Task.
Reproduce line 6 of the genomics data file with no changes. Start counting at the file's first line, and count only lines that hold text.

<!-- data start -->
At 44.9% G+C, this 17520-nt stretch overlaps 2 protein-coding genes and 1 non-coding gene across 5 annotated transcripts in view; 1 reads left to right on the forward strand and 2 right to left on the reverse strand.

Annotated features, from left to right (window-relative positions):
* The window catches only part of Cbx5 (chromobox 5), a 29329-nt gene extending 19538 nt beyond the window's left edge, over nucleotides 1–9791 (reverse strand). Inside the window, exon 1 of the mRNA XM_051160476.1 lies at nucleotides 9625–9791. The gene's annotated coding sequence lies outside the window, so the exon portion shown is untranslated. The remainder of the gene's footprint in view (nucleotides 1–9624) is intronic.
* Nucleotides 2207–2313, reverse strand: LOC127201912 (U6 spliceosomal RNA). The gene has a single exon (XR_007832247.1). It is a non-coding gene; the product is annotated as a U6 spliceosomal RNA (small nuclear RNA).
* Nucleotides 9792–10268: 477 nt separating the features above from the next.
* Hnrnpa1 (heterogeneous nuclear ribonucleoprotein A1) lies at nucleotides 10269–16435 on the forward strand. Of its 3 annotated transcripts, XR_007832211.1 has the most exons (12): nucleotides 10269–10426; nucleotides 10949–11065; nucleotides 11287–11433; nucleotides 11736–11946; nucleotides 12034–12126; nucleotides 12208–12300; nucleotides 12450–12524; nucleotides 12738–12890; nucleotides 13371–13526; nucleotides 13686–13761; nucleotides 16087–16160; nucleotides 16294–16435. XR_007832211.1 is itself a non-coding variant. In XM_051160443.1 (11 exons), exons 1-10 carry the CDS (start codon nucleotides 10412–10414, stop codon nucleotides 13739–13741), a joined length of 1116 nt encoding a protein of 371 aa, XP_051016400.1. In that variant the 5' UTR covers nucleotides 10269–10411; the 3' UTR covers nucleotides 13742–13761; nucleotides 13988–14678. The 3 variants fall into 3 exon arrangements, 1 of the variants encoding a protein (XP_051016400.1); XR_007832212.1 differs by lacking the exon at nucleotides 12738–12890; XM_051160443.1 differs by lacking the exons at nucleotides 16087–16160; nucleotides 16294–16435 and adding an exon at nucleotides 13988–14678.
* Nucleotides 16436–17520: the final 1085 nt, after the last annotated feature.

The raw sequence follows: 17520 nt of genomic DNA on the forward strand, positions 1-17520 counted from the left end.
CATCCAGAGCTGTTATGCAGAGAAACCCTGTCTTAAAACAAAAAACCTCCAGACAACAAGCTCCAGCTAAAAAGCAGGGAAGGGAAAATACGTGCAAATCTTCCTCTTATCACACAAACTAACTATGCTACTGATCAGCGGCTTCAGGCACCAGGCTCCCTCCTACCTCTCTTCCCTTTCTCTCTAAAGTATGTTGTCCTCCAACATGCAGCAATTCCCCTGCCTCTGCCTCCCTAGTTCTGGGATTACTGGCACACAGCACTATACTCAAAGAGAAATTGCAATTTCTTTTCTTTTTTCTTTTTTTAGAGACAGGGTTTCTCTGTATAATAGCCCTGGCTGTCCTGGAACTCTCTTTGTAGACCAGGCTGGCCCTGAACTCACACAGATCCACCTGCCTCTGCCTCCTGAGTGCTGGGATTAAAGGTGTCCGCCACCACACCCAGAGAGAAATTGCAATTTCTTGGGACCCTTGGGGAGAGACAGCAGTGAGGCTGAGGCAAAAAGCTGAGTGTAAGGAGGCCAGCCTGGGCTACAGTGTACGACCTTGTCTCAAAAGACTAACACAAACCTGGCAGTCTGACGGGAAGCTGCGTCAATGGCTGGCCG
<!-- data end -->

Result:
* Hnrnpa1 (heterogeneous nuclear ribonucleoprotein A1) lies at nucleotides 10269–16435 on the forward strand. Of its 3 annotated transcripts, XR_007832211.1 has the most exons (12): nucleotides 10269–10426; nucleotides 10949–11065; nucleotides 11287–11433; nucleotides 11736–11946; nucleotides 12034–12126; nucleotides 12208–12300; nucleotides 12450–12524; nucleotides 12738–12890; nucleotides 13371–13526; nucleotides 13686–13761; nucleotides 16087–16160; nucleotides 16294–16435. XR_007832211.1 is itself a non-coding variant. In XM_051160443.1 (11 exons), exons 1-10 carry the CDS (start codon nucleotides 10412–10414, stop codon nucleotides 13739–13741), a joined length of 1116 nt encoding a protein of 371 aa, XP_051016400.1. In that variant the 5' UTR covers nucleotides 10269–10411; the 3' UTR covers nucleotides 13742–13761; nucleotides 13988–14678. The 3 variants fall into 3 exon arrangements, 1 of the variants encoding a protein (XP_051016400.1); XR_007832212.1 differs by lacking the exon at nucleotides 12738–12890; XM_051160443.1 differs by lacking the exons at nucleotides 16087–16160; nucleotides 16294–16435 and adding an exon at nucleotides 13988–14678.